For decades, there has been evidence that classroom techniques designed to get students to participate in the learning process produces better educational outcomes at virtually all levels. And a new Harvard study suggests it may be important to let students know it.
The study, published Sept. 4 in the Proceedings of the National Academy of Sciences, shows that, though students felt as if they learned more through traditional lectures, they actually learned more when taking part in classrooms that employed so-called active-learning strategies.
Lead author Louis Deslauriers, the director of science teaching and learning and senior physics preceptor, knew that students would learn more from active learning. He published a key study in Science in 2011 that showed just that. But many students and faculty remained hesitant to switch to it...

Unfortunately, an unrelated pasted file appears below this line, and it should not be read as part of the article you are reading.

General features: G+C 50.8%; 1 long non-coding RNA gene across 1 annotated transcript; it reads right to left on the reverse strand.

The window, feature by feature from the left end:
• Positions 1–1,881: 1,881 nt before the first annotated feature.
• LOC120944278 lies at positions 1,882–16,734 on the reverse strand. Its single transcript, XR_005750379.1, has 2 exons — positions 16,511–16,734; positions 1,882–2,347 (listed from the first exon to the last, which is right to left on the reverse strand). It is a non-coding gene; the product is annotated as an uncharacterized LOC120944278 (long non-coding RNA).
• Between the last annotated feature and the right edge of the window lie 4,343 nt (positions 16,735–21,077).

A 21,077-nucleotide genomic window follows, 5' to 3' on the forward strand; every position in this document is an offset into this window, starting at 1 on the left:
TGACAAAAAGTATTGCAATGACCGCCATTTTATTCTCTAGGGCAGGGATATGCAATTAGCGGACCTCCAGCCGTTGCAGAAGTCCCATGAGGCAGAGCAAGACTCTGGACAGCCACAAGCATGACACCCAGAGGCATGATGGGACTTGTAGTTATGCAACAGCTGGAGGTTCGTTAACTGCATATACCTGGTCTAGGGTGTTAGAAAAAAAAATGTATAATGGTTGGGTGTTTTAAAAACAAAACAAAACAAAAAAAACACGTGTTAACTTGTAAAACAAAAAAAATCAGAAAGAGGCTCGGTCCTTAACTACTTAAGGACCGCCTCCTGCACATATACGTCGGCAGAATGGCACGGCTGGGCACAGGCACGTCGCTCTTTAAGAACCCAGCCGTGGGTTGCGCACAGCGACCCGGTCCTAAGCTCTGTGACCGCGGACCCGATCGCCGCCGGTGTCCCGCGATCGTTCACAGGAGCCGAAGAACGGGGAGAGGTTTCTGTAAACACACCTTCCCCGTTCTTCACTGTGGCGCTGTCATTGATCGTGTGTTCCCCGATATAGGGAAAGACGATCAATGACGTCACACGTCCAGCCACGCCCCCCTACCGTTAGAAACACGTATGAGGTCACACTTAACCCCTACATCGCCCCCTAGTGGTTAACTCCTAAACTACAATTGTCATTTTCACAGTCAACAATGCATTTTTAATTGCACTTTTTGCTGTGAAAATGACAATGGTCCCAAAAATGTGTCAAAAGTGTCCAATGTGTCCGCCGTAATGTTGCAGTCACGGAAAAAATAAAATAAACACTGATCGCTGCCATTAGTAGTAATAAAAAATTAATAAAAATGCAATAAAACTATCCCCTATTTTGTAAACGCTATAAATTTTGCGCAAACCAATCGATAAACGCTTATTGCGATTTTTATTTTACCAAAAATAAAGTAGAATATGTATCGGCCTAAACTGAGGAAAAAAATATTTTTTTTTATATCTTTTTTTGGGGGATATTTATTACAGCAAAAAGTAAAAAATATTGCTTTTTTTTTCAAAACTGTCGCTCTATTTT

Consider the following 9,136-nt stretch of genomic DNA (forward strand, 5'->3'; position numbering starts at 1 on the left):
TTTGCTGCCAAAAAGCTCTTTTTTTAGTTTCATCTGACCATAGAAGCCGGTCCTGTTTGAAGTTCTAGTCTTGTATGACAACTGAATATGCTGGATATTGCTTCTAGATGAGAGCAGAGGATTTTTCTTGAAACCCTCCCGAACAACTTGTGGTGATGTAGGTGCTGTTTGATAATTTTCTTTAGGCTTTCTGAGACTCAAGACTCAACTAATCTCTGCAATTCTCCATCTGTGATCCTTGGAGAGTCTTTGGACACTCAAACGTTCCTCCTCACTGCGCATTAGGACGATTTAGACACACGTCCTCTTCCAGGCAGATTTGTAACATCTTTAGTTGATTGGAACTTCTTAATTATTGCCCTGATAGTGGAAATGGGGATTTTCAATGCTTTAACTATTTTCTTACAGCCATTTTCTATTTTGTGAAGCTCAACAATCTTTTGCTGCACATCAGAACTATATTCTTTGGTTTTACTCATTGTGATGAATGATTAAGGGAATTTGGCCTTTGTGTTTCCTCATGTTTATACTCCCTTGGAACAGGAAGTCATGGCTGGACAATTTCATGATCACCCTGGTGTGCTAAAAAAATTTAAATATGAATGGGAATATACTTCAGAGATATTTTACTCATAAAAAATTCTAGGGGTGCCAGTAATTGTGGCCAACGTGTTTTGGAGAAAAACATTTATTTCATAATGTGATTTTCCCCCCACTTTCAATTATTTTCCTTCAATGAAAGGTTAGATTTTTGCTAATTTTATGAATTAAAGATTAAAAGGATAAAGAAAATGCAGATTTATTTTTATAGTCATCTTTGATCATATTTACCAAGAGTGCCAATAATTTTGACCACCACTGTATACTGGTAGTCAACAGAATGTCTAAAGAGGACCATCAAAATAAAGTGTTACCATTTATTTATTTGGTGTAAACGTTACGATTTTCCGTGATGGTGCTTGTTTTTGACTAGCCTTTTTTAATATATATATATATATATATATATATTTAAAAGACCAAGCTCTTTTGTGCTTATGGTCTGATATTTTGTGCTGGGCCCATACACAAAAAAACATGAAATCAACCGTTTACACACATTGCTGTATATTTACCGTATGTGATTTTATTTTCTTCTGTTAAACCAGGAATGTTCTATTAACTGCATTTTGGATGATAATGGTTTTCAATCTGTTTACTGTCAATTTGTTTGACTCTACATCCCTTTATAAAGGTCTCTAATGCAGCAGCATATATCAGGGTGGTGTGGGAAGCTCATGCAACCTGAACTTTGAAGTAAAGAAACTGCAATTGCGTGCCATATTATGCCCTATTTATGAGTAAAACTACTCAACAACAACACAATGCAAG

Continue reading "Lessons in Learning" by Peter Reuell in the Harvard Gazette, September 4, 2019. https://news.harvard.edu/gazette/story/2019/09/study-shows-that-students-learn-more-when-taking-part-in-classrooms-that-employ-active-learning-strategies/.
Also read the research article in PNAS: L. Deslauriers, L.S. McCarty, K. Miller, K. Callaghan, and G. Kestin, "Measuring actual learning versus feeling of learning in response to being actively engaged in the classroom," PNAS (Sep 4, 2019) https://doi.org/10.1073/pnas.1821936116